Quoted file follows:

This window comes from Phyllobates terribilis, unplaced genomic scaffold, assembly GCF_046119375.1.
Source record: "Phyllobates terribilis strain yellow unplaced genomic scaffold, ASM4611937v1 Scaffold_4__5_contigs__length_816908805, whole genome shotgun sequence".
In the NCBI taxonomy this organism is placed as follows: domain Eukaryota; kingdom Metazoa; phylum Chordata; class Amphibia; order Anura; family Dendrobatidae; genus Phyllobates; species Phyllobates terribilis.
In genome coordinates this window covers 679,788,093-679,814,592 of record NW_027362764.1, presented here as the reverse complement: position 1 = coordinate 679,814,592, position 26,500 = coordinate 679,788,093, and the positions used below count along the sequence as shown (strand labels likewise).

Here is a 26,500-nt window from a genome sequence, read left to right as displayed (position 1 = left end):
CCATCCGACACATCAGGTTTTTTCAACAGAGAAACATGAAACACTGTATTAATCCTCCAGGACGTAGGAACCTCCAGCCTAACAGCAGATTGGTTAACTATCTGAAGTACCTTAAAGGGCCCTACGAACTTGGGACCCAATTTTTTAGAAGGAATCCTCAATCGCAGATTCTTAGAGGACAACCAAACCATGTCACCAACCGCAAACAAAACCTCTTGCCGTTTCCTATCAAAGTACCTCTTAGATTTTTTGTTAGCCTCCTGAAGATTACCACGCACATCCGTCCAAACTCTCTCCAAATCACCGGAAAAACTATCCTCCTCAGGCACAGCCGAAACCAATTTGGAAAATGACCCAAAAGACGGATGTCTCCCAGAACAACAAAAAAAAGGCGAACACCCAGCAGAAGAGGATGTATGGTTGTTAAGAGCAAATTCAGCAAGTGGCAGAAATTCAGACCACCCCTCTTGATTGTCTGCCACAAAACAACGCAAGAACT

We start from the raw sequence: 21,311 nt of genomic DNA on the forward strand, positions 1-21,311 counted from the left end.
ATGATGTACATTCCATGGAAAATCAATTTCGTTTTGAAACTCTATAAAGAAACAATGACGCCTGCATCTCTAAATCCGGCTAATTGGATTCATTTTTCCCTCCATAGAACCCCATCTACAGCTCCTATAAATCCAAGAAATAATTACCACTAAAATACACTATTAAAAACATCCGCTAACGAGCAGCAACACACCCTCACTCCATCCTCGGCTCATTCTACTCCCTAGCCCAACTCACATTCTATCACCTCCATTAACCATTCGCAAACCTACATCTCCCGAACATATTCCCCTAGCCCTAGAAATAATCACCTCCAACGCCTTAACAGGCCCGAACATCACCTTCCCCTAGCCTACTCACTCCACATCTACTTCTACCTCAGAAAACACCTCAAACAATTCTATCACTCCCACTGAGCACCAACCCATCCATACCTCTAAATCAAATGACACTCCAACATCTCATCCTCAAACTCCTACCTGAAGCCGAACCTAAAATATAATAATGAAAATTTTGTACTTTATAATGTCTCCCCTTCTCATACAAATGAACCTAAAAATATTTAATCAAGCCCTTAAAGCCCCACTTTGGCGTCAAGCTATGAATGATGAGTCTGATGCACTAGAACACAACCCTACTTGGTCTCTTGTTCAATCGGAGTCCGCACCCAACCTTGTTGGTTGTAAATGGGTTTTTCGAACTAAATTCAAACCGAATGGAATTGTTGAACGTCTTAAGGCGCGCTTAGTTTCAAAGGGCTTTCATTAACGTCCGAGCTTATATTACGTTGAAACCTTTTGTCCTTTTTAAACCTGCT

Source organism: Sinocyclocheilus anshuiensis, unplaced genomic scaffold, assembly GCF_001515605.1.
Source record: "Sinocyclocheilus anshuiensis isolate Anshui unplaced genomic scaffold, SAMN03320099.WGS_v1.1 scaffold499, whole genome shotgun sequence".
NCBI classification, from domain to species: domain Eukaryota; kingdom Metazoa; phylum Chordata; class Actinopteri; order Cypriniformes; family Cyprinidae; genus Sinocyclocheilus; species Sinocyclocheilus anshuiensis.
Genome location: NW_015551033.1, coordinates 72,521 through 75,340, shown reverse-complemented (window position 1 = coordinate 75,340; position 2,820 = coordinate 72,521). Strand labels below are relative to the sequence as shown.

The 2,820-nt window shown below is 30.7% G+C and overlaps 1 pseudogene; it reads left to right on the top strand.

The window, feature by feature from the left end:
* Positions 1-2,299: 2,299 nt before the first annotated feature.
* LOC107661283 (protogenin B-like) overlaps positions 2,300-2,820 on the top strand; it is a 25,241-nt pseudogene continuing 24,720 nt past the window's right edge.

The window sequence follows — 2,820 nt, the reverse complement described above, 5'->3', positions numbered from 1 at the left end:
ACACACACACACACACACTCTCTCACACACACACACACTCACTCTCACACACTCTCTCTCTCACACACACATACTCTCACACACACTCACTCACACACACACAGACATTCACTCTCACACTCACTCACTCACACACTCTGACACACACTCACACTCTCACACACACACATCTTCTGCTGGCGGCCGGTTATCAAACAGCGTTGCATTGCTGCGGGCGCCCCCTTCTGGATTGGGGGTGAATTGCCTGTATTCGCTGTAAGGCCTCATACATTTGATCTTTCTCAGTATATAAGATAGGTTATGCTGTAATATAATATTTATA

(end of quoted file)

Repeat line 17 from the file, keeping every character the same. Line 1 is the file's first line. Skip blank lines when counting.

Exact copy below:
The window sequence follows — 2,820 nt, the reverse complement described above, 5'->3', positions numbered from 1 at the left end: